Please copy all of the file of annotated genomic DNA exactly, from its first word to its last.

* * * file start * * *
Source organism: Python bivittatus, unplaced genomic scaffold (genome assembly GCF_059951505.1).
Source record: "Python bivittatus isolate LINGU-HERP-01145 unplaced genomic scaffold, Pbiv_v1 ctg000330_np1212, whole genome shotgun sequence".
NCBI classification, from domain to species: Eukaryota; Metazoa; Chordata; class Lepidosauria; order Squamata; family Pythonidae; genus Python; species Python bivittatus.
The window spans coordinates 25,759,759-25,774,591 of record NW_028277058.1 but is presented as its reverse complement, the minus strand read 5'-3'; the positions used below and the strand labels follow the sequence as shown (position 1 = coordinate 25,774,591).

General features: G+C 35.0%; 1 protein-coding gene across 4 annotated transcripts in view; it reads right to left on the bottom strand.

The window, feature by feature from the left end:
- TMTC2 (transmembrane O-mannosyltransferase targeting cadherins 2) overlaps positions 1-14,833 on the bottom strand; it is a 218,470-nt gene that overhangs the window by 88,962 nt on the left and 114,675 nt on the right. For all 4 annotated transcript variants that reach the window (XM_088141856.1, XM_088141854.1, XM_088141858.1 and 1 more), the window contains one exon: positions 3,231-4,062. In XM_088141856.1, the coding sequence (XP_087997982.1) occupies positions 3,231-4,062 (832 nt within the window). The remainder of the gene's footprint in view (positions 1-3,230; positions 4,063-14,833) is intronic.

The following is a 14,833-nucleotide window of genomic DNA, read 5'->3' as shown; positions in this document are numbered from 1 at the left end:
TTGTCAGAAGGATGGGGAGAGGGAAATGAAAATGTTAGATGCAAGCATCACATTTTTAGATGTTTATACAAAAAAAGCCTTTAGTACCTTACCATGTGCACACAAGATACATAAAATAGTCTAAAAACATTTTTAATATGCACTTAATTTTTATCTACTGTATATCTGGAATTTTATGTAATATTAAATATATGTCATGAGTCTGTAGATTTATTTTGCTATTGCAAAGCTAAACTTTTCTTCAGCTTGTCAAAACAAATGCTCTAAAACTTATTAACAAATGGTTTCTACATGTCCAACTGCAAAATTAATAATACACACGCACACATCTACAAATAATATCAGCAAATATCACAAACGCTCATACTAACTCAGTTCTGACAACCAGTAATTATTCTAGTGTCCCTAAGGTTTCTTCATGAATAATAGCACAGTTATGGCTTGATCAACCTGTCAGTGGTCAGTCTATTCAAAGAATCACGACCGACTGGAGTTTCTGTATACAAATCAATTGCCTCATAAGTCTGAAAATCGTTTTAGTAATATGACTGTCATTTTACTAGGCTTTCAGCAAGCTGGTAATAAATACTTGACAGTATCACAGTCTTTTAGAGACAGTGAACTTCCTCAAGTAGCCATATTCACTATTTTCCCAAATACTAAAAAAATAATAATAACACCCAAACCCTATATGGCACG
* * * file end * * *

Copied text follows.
Source organism: Python bivittatus, unplaced genomic scaffold (genome assembly GCF_059951505.1).
Source record: "Python bivittatus isolate LINGU-HERP-01145 unplaced genomic scaffold, Pbiv_v1 ctg000330_np1212, whole genome shotgun sequence".
NCBI classification, from domain to species: Eukaryota; Metazoa; Chordata; class Lepidosauria; order Squamata; family Pythonidae; genus Python; species Python bivittatus.
The window spans coordinates 25,759,759-25,774,591 of record NW_028277058.1 but is presented as its reverse complement, the minus strand read 5'-3'; the positions used below and the strand labels follow the sequence as shown (position 1 = coordinate 25,774,591).

General features: G+C 35.0%; 1 protein-coding gene across 4 annotated transcripts in view; it reads right to left on the bottom strand.

The window, feature by feature from the left end:
- TMTC2 (transmembrane O-mannosyltransferase targeting cadherins 2) overlaps positions 1-14,833 on the bottom strand; it is a 218,470-nt gene that overhangs the window by 88,962 nt on the left and 114,675 nt on the right. For all 4 annotated transcript variants that reach the window (XM_088141856.1, XM_088141854.1, XM_088141858.1 and 1 more), the window contains one exon: positions 3,231-4,062. In XM_088141856.1, the coding sequence (XP_087997982.1) occupies positions 3,231-4,062 (832 nt within the window). The remainder of the gene's footprint in view (positions 1-3,230; positions 4,063-14,833) is intronic.

The following is a 14,833-nucleotide window of genomic DNA, read 5'->3' as shown; positions in this document are numbered from 1 at the left end:
TTGTCAGAAGGATGGGGAGAGGGAAATGAAAATGTTAGATGCAAGCATCACATTTTTAGATGTTTATACAAAAAAAGCCTTTAGTACCTTACCATGTGCACACAAGATACATAAAATAGTCTAAAAACATTTTTAATATGCACTTAATTTTTATCTACTGTATATCTGGAATTTTATGTAATATTAAATATATGTCATGAGTCTGTAGATTTATTTTGCTATTGCAAAGCTAAACTTTTCTTCAGCTTGTCAAAACAAATGCTCTAAAACTTATTAACAAATGGTTTCTACATGTCCAACTGCAAAATTAATAATACACACGCACACATCTACAAATAATATCAGCAAATATCACAAACGCTCATACTAACTCAGTTCTGACAACCAGTAATTATTCTAGTGTCCCTAAGGTTTCTTCATGAATAATAGCACAGTTATGGCTTGATCAACCTGTCAGTGGTCAGTCTATTCAAAGAATCACGACCGACTGGAGTTTCTGTATACAAATCAATTGCCTCATAAGTCTGAAAATCGTTTTAGTAATATGACTGTCATTTTACTAGGCTTTCAGCAAGCTGGTAATAAATACTTGACAGTATCACAGTCTTTTAGAGACAGTGAACTTCCTCAAGTAGCCATATTCACTATTTTCCCAAATACTAAAAAAATAATAATAACACCCAAACCCTATATGGCACG